Wednesday, October 22, 2014

Book Review: Wild

Powell's Books · Barnes & Noble
Cheryl Strayed © 2013

I read this book in three nights. My eyes burned, I knew I was going to be tired the next day, but still I was compelled by Cheryl’s story to keep reading.

This autobiographical story follows Cheryl as a young woman who loses herself after her mother's untimely death from cancer. After spending over a month watching her mother, who was her lighthouse, waste away, she leaves her side to bring her brother to see her one last time and her mother dies in her absence. Cheryl is unmoored in a sea of self-destruction.

She tries to drown herself in illicit affairs, and even heroin. After her divorce, the idea of hiking the Pacific Crest Trail starts to gnaw at her.

Her time on the trail alternates between giving her a break from her mental anguish and forcing her to confront the tribulations of her life. The rigors of the trail causes her outward suffering just as she had suffered inwardly for years. It becomes a pilgrimage. And although she ends up basically destitute, homeless and alone—you see her not as poor, but as unburdened.

I do not like much of what Cheryl does during this story, but I admire who she becomes, and the unflinching way in which she tells her story.

3 comments:

  1. Do you recommend it?
    I didn't like Eat Pray Love at all. I tend to dislike whiny women books and that she was so unprepared for the trail but she gets applauded for it makes me feel nuts before I even started.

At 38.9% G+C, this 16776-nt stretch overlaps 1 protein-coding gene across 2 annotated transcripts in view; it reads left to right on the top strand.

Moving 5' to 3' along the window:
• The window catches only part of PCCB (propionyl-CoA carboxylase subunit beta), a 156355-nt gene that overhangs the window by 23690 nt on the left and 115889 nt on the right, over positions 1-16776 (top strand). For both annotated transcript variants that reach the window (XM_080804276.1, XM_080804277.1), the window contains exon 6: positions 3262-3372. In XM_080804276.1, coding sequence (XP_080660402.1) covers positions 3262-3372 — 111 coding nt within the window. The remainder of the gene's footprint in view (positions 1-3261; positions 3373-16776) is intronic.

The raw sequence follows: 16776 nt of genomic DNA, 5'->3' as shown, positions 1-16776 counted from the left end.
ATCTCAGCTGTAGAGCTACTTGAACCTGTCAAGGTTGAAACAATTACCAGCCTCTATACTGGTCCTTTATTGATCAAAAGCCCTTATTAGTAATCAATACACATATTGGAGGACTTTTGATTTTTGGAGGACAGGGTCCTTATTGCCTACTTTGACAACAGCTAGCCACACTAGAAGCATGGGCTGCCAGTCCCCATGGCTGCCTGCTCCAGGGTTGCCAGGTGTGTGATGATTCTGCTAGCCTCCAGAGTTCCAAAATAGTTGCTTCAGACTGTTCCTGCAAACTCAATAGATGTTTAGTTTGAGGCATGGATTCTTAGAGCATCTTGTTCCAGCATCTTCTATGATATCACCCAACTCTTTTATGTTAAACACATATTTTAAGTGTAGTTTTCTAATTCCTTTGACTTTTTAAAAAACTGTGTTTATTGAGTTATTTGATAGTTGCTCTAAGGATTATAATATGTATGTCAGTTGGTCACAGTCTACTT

ReplyDelete
    Replies
    1. This comment has been removed by the author.

      Delete
    2. I do recommend it. I too am not for whiny women books (love that BTW). I see this as more of a lancing of an abscess on her soul. It's not pretty, and she is the root of all her problems--and I admire that she owns up to that. As for her time on the trail, she was inexperienced for the trek but not uneducated. She spent a year or more researching, planning, shopping for the right gear, etc. Her big mistake was making this her first backpacking experience. It did bother me about how much help she got along the way simply because she was alone and attractive. I wanted to shake her and yell at her a couple times in the book, but I think that's a sign I was involved enough in the story. I closed it feeling hopeful and happy for her. I also kinda wanted to hike the PCT. Read it, I'd love to know what you think. :)

      Delete